St. Patrick’s Day is observed annually on March 17. It is a holiday celebrated around the world with large parades and parties in the center of many of the world’s largest cities. When we think of St. Patrick’s Day, we think of the color green and leprechauns. But the truth is St. Patrick’s Day is a Catholic holiday as it honors the life of a saint that has a rich history of legends and myths behind his name.
Here are five fun facts about St. Patrick and the holiday that celebrates his life.
1. St. Patrick’s Day is a religious holiday.
St. Patrick’s Day honors the patron saint and national apostle of Ireland. Although today the holiday is often associated with leprechauns, pots of gold, and parties, it started as a holiday to celebrate St. Patrick, who is credited with bringing Christianity to Ireland.
2. St. Patrick was not Irish.
St. Patrick was not born in Ireland. The patron saint was actually born in Roman Britain to a Christian family. Some sources indicate that his birth name was Maewyn Succat and that “Patricius” or “Patrick” was his adopted Christian name.
Although his father was a deacon and his grandfather was a priest, he identified as a pagan or an atheist until his teen years. At the age of 16, he was kidnapped by Irish marauders and brought to Ireland to be a slave. It was during his years in captivity as a slave that he found Christ.
After serving his master, Milchu, for six years, St. Patrick escaped and returned to Britain where he studied in a monastery for 12 years. After being appointed a bishop, St. Patrick returned to Ireland to lead people to Christ.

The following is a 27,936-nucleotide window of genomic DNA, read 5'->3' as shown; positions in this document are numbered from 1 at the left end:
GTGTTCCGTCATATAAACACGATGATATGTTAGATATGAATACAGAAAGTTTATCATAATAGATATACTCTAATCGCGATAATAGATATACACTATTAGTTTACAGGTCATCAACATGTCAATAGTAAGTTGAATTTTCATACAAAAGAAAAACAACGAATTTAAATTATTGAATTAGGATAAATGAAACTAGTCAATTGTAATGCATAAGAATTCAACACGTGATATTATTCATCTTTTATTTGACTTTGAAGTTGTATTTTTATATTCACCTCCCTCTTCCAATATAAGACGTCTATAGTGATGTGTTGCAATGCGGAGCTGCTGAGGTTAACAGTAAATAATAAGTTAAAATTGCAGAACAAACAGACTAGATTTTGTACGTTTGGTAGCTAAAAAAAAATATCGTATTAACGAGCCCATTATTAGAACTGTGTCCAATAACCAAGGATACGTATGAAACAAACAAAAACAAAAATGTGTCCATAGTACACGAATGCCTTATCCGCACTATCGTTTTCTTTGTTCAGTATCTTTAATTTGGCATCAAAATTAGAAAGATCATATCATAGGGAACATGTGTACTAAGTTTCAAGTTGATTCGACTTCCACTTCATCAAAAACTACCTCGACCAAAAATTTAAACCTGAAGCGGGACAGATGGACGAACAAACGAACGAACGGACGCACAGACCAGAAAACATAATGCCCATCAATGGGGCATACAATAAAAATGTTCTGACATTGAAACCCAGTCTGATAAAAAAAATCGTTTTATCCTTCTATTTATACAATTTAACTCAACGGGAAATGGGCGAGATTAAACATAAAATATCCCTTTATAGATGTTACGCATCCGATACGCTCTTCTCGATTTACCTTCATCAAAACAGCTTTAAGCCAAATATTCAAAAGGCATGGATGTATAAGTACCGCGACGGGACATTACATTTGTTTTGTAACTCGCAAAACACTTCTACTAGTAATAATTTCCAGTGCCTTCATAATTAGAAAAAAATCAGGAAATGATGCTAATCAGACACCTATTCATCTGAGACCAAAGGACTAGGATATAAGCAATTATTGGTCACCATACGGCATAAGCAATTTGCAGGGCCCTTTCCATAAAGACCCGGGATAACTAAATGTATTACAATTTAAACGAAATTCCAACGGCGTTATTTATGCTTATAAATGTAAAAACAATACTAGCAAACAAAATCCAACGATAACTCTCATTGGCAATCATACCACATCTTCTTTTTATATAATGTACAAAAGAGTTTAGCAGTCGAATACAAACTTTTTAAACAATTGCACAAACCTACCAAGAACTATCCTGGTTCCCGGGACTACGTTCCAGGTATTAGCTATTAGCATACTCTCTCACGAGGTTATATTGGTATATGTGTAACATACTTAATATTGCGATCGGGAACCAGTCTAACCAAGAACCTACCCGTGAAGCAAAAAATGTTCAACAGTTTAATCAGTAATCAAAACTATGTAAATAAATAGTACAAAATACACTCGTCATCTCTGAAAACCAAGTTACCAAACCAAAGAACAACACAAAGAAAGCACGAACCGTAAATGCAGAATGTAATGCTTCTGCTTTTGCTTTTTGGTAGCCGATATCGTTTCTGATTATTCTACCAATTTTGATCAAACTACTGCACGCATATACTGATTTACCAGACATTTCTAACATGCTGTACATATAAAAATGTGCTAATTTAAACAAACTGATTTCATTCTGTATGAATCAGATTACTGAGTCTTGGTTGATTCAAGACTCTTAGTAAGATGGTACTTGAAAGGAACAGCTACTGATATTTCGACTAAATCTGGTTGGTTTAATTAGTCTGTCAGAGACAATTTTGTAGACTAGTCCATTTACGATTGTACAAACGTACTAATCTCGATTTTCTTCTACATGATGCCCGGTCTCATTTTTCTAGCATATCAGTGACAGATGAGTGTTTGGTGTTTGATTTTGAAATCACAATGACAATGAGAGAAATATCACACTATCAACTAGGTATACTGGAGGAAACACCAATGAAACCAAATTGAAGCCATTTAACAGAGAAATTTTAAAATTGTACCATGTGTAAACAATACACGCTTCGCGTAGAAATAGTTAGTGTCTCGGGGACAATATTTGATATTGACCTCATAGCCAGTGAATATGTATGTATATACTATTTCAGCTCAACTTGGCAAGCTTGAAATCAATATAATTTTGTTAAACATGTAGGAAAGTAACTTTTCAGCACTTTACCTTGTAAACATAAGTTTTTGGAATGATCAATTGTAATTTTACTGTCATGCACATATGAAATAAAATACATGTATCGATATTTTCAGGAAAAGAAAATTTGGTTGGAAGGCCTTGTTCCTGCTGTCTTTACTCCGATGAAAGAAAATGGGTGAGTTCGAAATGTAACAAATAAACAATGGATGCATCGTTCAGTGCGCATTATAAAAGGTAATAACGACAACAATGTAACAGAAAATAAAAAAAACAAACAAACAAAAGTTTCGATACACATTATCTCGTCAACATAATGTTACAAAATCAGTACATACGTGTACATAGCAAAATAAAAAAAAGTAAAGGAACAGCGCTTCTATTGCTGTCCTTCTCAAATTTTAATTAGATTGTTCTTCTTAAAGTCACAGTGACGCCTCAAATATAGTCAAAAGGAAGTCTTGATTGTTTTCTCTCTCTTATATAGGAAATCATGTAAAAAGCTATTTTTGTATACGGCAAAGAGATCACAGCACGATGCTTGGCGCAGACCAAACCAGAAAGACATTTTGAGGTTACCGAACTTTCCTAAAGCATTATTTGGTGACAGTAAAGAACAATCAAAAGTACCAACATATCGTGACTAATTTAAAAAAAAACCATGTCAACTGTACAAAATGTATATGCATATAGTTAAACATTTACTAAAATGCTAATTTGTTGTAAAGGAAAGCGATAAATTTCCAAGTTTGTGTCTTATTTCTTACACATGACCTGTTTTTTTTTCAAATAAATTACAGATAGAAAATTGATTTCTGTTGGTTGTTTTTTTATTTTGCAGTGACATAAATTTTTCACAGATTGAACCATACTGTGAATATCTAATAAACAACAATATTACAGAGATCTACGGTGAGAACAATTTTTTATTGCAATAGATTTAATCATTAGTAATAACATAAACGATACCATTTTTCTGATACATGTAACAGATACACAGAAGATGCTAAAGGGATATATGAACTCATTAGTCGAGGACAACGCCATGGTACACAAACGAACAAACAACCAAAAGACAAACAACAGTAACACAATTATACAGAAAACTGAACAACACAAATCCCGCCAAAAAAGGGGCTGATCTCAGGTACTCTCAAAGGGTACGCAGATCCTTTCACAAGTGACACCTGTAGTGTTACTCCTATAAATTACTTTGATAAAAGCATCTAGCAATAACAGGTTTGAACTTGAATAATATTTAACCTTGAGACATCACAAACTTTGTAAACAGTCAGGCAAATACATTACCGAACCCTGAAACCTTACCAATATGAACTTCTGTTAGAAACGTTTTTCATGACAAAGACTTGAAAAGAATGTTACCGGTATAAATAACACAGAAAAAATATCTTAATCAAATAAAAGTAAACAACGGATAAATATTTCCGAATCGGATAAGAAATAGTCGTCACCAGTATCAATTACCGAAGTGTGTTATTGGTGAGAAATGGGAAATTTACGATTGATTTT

3. Shamrocks were used as a tool to tell people about God.
St. Patrick is believed to have used shamrocks as an evangelistic tool. Legends claim he used the three leaves of the native Irish clover to explain the Trinity (i.e., the Father, Son, and Holy Spirit). This belief led to shamrocks being part of the symbols used for St. Patrick’s Day.
4. Green was not the original color associated with St. Patrick’s Day.
Blue was the first color associated with St. Patrick, not green. In several works of art, St. Patrick is depicted wearing blue vestments. St. Patrick’s blue was also seen on ancient Irish flags and coats-of-arms.
It most likely changed colors because of the modern-day Irish flag and the green that is often associated with Ireland because of its lush countryside that has earned the country’s nickname, “Emerald Isle.”
5. The first St. Patrick’s Day parade did not take place in Ireland.
The first St. Patrick’s Day parade took place in the United States on March 17, 1762. To reconnect with their Irish roots, Irish soldiers serving in the English military marched through New York City to honor St. Patrick. Today, some of the largest St. Patrick’s Day celebrations take place in Boston and New York.